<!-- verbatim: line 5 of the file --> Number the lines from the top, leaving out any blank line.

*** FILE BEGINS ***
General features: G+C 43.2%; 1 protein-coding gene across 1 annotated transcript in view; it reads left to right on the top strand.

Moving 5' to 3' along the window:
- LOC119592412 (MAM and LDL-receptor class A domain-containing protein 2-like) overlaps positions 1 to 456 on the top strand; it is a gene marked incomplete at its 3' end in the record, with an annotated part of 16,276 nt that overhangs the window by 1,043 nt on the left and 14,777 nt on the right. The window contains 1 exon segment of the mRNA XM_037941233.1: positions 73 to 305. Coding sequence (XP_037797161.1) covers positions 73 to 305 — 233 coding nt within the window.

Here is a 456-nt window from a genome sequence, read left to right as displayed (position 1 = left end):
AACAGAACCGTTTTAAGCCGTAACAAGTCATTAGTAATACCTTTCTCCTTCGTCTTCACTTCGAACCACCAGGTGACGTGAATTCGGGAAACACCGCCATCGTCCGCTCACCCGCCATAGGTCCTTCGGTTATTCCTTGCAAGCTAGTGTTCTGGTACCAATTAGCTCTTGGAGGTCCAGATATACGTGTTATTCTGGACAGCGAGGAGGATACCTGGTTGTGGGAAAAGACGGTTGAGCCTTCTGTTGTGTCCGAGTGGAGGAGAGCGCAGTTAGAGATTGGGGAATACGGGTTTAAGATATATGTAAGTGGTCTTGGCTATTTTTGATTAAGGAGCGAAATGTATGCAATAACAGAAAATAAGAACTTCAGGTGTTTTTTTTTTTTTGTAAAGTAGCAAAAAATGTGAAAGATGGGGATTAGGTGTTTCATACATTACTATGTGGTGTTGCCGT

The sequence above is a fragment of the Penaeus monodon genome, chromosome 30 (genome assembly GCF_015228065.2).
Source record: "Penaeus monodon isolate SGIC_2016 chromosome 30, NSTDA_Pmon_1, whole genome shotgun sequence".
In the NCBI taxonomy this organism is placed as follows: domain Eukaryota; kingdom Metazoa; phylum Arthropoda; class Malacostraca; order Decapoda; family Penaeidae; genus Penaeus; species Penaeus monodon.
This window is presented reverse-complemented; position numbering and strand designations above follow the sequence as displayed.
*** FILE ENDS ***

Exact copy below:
AACAGAACCGTTTTAAGCCGTAACAAGTCATTAGTAATACCTTTCTCCTTCGTCTTCACTTCGAACCACCAGGTGACGTGAATTCGGGAAACACCGCCATCGTCCGCTCACCCGCCATAGGTCCTTCGGTTATTCCTTGCAAGCTAGTGTTCTGGTACCAATTAGCTCTTGGAGGTCCAGATATACGTGTTATTCTGGACAGCGAGGAGGATACCTGGTTGTGGGAAAAGACGGTTGAGCCTTCTGTTGTGTCCGAGTGGAGGAGAGCGCAGTTAGAGATTGGGGAATACGGGTTTAAGATATATGTAAGTGGTCTTGGCTATTTTTGATTAAGGAGCGAAATGTATGCAATAACAGAAAATAAGAACTTCAGGTGTTTTTTTTTTTTTGTAAAGTAGCAAAAAATGTGAAAGATGGGGATTAGGTGTTTCATACATTACTATGTGGTGTTGCCGT